Thursday, July 19, 2018
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Roque: Local officials’ murders not related to war on drugs

The recent murders of local executives cannot be blamed on the war against illegal drugs, as extra-legal killings have plagued the country even during the Arroyo administration, Malacañang said.

This comment was issued in reaction to speculations that the murders of local officials may be linked to those taking advantage of the government’s anti-narcotics drive to besmirch President Duterte’s reputation.

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“That is just a speculation because the problems of killings were exposed by former United Nations special rapporteur Philip Alston. So during the term of former President Gloria Macapagal Arroyo, we already had a problem with extra-legal killings,” said presidential spokesperson Harry Roque.

He added: “So the extra-legal killings cannot be blamed on the war on drugs, since this has been present in our society.”

Roque made the remarks a day after Sapa-Sapa, Tawi-Tawi Vice Mayor Al Rashid Mohammad Ali was shot dead in Zamboanga City on Wednesday.

READ: Tawi-Tawi town vice mayor killed in ambush

Ali is the fourth local official to be killed this month, which began with the assassination of Tanauan City mayor Antonio Halili last July 2. Days later, Gen. Tinio, Nueva Ecija mayor Ferdinand Bote was gunned down inside his vehicle last July 3. This was followed by the ambush that killed Trece Martires vice mayor Alex Lubigan last July 7.

Activists have blamed the “culture of impunity” that allow crime to go unpunished for the spate of extra-judicial killings.

Malacañang, however, refused to link the recent killings to the war against illegal drugs, since  not all the local officials are involved in the illegal drugs trade.

“Whether or not we have the war on drugs, that will continue. The killings in our society now that elections are nearing have always been there,” Roque said.

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He recognized the efforts of the Philippine National Police (PNP) in investigating and solving the murders, especially the recent apprehension of suspects in Halili’s murder.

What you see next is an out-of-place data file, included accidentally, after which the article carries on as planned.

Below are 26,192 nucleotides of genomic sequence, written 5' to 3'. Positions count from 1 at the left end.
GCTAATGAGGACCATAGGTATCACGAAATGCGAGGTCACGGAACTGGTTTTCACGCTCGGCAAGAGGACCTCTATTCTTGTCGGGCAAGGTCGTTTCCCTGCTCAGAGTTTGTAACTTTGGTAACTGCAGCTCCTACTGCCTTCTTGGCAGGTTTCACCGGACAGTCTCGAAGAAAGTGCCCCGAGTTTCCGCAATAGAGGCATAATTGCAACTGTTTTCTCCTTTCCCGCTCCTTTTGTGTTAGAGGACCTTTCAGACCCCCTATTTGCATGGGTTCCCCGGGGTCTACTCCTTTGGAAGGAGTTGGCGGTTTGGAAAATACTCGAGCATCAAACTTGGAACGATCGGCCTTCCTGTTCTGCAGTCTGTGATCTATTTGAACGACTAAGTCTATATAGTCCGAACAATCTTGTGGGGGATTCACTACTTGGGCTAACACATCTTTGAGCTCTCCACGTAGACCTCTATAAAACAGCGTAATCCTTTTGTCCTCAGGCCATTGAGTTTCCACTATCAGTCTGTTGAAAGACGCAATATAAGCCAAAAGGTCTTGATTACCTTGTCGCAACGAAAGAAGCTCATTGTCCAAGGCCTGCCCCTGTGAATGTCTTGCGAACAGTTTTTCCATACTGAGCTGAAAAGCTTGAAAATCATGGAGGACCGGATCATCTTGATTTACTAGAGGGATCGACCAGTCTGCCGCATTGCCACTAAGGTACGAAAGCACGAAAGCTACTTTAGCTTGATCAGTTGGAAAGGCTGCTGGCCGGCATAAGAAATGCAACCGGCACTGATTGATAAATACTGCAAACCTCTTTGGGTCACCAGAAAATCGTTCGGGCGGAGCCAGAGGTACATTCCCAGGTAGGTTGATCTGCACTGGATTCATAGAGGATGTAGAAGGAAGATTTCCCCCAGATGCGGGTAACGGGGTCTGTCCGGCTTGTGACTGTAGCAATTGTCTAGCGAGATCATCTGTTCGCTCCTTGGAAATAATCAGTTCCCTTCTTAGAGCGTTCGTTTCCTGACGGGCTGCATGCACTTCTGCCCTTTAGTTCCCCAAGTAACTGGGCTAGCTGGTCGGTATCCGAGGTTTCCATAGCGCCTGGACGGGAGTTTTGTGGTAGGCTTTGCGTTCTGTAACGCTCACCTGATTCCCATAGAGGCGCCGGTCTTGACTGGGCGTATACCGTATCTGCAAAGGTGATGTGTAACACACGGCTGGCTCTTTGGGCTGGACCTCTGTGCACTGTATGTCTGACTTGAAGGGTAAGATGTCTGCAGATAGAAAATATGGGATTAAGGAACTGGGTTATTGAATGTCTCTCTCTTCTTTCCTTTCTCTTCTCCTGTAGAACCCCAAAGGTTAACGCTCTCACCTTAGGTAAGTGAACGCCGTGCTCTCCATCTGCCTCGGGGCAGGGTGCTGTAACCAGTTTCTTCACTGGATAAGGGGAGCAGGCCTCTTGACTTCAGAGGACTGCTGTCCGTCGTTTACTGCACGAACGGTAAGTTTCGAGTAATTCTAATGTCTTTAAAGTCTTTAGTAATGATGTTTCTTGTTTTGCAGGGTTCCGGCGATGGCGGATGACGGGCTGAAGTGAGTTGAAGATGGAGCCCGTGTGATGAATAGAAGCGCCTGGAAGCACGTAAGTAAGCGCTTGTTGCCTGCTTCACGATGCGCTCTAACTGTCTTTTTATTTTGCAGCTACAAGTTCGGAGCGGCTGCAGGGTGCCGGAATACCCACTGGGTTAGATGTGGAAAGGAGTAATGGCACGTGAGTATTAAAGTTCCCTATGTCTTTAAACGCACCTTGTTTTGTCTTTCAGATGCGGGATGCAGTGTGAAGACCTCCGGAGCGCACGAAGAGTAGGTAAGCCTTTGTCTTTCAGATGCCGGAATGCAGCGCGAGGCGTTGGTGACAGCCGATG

Roque also warned that the “political season” has begun, with the May 2019 midterm polls just months away. “It seems it’s now political season, and there are so many political-related killings,” he said.

Roque assured the public that President Duterte has promised to “speedily investigate, prosecute and punish the perpetrators of these killings.”

He pointed to police statistics saying that the number of homicides were actually on the decline. “If you look at the statistics, the number of homicides has actually declined. There are just some prominent people being targeted,” Roque said.

He added: “This means that even though many high profile cases are being reported, the number of killings in our society is actually going down.”

Meanwhile, Malacañang welcomed Sri Lanka’s move to replicate the Philippines’ success in its war against illegal drugs as recognition of the Philippines’ “best practices.”

“We are happy that other countries have taken note of our war on drugs and that they look on us as a best practice on dealing with illegal drugs,” Roque said.

Earlier, Sri Lanka announced that it will start executing drug dealers by hanging and promised to replicate the Philippines’ success in its anti-narcotics drive. /ee

READ: Sri Lanka to hang drug criminals, replicate Philippines ‘success’

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TAGS: Crime, extra-judicial killings, Murder, murder of local officials, war on drugs
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